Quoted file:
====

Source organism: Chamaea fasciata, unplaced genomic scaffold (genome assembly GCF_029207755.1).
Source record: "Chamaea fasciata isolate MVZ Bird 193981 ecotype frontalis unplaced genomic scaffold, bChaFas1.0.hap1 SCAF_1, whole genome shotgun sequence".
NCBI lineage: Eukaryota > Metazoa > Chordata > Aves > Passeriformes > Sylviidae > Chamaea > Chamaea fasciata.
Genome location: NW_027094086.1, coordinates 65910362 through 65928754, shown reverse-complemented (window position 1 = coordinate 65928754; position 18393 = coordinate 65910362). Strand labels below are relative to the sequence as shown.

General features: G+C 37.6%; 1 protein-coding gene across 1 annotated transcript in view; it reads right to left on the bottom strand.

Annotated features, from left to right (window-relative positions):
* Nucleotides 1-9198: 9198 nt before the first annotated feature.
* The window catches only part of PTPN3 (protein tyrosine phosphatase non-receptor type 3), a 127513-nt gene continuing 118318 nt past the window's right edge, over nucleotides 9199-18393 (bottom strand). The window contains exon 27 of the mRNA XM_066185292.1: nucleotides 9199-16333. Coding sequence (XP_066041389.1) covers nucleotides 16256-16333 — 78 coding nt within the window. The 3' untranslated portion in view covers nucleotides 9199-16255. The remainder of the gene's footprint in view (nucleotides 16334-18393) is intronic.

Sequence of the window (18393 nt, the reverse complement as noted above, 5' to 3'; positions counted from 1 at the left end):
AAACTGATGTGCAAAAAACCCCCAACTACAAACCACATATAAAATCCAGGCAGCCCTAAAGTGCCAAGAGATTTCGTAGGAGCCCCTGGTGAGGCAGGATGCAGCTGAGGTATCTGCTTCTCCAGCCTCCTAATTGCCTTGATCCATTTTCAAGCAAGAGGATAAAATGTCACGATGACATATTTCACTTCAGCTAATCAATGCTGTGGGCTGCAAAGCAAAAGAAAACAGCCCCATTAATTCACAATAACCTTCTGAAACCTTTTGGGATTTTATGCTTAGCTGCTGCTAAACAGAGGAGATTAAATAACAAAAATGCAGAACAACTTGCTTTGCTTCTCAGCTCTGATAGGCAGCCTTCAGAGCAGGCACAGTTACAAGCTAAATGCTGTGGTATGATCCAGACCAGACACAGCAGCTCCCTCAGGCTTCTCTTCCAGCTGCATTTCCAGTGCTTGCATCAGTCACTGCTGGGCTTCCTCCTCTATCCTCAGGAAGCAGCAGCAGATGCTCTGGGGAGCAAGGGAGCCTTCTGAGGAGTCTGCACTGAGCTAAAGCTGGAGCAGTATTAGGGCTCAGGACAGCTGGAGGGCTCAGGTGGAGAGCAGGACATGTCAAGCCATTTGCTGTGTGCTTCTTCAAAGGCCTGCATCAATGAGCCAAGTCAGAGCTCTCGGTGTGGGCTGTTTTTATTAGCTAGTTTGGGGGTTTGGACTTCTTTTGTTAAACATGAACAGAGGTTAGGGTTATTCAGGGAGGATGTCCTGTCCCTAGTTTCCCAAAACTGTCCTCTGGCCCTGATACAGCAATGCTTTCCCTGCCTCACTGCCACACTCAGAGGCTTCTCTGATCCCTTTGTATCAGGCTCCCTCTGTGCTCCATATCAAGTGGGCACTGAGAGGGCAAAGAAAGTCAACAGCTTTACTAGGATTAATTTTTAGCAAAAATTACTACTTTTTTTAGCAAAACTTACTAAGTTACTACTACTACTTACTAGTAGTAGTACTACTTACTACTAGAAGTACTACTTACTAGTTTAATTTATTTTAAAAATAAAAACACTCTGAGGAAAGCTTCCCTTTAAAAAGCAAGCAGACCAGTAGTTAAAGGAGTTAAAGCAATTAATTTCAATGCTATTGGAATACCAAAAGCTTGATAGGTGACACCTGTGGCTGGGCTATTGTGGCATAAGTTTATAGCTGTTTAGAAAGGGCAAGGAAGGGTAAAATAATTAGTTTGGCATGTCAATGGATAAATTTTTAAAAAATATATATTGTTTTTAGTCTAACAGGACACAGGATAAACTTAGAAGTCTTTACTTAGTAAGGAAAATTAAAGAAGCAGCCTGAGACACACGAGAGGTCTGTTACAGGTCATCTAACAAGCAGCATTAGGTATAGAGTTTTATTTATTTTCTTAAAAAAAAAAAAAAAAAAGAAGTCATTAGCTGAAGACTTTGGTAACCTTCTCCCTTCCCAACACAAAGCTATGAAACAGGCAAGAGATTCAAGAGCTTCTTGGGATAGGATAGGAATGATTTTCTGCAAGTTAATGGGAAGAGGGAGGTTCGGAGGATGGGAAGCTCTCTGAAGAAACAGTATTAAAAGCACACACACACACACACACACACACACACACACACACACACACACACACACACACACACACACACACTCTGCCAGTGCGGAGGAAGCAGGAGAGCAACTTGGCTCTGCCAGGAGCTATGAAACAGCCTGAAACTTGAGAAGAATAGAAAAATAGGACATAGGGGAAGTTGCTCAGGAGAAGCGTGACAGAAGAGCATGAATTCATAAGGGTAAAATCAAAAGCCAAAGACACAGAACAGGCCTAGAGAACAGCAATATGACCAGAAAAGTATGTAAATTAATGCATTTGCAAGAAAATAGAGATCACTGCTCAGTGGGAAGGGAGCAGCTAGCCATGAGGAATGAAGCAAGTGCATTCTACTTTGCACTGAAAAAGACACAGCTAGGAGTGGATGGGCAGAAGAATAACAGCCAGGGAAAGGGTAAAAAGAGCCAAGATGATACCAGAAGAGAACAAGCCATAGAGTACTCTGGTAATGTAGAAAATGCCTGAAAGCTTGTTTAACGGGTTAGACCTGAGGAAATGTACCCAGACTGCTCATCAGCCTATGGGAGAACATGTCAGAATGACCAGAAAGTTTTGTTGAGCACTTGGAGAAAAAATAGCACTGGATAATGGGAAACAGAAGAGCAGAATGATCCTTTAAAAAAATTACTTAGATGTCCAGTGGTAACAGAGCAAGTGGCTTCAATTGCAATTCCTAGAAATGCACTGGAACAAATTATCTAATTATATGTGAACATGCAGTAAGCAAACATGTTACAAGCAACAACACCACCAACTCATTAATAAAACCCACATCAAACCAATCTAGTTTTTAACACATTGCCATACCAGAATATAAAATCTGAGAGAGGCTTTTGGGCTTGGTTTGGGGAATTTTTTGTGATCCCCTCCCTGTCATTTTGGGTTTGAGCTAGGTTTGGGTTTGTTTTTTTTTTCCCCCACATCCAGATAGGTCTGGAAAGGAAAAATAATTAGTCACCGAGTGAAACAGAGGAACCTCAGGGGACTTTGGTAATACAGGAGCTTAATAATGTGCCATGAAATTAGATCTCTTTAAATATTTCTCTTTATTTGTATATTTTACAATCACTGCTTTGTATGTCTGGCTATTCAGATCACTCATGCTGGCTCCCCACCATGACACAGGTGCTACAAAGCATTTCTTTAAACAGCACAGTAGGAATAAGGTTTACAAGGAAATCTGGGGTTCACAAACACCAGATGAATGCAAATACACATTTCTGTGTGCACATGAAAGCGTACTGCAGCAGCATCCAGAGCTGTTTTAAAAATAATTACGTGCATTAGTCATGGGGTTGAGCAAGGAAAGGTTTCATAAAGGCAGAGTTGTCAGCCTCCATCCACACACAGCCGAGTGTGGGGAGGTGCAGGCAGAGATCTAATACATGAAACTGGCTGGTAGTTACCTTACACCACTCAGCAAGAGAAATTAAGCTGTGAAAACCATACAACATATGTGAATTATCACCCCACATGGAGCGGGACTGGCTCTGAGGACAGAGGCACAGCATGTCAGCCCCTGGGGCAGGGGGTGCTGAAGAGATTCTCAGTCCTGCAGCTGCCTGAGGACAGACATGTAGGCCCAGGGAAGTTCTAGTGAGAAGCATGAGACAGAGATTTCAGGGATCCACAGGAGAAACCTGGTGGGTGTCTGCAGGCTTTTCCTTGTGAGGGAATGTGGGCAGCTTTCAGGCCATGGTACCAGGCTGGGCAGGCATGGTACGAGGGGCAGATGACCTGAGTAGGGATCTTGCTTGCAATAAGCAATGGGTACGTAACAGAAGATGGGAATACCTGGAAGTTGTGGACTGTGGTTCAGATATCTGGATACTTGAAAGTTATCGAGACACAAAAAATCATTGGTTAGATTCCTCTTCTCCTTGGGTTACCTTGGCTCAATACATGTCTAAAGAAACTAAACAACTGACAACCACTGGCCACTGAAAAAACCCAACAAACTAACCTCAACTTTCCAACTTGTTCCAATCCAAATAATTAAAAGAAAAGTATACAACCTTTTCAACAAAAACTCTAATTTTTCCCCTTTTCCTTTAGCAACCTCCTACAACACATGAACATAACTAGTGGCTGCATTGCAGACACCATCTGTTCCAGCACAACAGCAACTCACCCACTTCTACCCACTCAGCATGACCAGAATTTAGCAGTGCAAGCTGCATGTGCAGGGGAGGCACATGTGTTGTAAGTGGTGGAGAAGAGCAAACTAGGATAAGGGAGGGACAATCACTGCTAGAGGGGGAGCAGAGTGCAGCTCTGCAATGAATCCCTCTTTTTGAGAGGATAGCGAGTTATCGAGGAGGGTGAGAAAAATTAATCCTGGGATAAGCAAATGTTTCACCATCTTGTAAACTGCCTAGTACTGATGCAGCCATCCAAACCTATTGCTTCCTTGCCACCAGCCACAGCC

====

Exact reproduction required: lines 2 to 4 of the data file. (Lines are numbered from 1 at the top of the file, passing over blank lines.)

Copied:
Source record: "Chamaea fasciata isolate MVZ Bird 193981 ecotype frontalis unplaced genomic scaffold, bChaFas1.0.hap1 SCAF_1, whole genome shotgun sequence".
NCBI lineage: Eukaryota > Metazoa > Chordata > Aves > Passeriformes > Sylviidae > Chamaea > Chamaea fasciata.
Genome location: NW_027094086.1, coordinates 65910362 through 65928754, shown reverse-complemented (window position 1 = coordinate 65928754; position 18393 = coordinate 65910362). Strand labels below are relative to the sequence as shown.